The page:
I also asked about intercoolers, oil coolers, and dual alternators. His package price includes an appropriate intercooler and oil cooler. He expressed that we already had some redundancy in electricity with an alternator and battery. I pointed out that this engine size supported many IFR equipped and flown airplanes and with the increased reliance upon electronics, a second alternator could be a desirable option. He said he saw the logic in dual alternators, being as it was being talked about.

    I did bring up the topic of his gearboxes, and he asserts all of his gearboxes have been high reliability devices. We talked about how important the flywheel and isolator choices were important as they set the 1st order resonance and how it must be significantly below the operating range to prevent impact in the gear train. He seemed knowledgeable on the topic.

    So, what else do we know about AM engines? Anyone?

    Billski
     
    Last edited: Aug 3, 2018
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  15. Aug 2, 2018 #55

    rv6ejguy

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    I am not clear on what 260hp engine we are talking about here? Displacement? Based on what production engine?

    Megasquirt EFI is cheap and capable. Not sure how reliable though in the aircraft environment. Not many flight hours to judge that part. There is no real support for it outside forums where you can get the whole spectrum of answers to one question.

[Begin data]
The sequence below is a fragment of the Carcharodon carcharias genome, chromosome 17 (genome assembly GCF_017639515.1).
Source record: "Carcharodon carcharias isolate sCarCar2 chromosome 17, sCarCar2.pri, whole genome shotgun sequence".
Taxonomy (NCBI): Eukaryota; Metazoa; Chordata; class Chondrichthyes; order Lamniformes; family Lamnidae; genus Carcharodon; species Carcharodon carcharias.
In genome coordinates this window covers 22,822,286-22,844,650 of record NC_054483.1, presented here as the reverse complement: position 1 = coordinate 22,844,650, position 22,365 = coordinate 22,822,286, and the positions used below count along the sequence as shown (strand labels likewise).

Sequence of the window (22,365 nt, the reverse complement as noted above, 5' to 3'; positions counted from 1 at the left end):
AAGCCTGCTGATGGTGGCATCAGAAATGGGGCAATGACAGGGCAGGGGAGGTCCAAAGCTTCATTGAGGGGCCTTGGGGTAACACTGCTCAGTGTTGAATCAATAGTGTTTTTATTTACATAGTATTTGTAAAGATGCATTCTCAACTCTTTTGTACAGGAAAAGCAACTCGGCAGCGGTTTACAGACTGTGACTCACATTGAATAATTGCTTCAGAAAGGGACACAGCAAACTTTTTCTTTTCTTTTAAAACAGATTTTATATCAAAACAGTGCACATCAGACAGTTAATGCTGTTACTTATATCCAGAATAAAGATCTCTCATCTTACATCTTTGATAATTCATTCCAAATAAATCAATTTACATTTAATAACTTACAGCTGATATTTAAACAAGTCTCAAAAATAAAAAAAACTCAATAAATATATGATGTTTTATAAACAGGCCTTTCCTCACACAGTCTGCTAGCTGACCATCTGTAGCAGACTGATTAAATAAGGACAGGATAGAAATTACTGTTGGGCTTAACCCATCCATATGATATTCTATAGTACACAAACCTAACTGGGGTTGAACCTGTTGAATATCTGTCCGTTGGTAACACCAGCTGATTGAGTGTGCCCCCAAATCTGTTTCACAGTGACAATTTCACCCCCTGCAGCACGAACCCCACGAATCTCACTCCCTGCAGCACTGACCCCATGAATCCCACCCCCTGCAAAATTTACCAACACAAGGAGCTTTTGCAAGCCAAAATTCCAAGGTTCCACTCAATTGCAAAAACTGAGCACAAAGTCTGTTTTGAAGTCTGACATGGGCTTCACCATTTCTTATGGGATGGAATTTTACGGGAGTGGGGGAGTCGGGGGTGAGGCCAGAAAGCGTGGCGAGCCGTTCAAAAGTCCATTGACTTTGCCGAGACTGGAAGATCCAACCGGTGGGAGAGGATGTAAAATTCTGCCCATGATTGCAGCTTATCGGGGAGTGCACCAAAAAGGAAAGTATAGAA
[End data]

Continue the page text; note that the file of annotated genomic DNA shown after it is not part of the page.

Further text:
I've never met Mark but generally like what he has to say on his website and elsewhere. Pretty much free from the usual BS factor most alt engine companies use in large quantities to market their products.

    I'd caution anyone, including Mark, from hp, weight or longevity projections unless at least one example is flying and has accumulated at least 500 flight hours or 500 hours of WOT dyno time scattered over the normal rev range. Without this real world experience, conjecture is just that.
     
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  16. Aug 2, 2018 #56

    Vigilant1

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    Mark Kettering pops in here occasionally, so he may chime in. I have corresponded with him a little bit, and his answers appeared to me to be both honest and free of hype. I am more interested in the smaller engines (AM13), and I like a lot of things about them--the Suzuki reliability, the use of new parts, the good HP/weight and HP/$$ ratios, the PSRU that has been used a lot on airboats, Mark's willingness to answer questions, etc.
    My biggest reservation/question is about the EFI/EI. Last I heard from Mark, he was using the "MicroSquirt" variety of the "MegaSquirt. He liked their use of the robust AMP-Seal connectors. I have some questions (not complaints or informed disagreements--they are truly questions) about MegaSquirt/MicroSquirt, and they all relate to the suitabilty for aircraft use.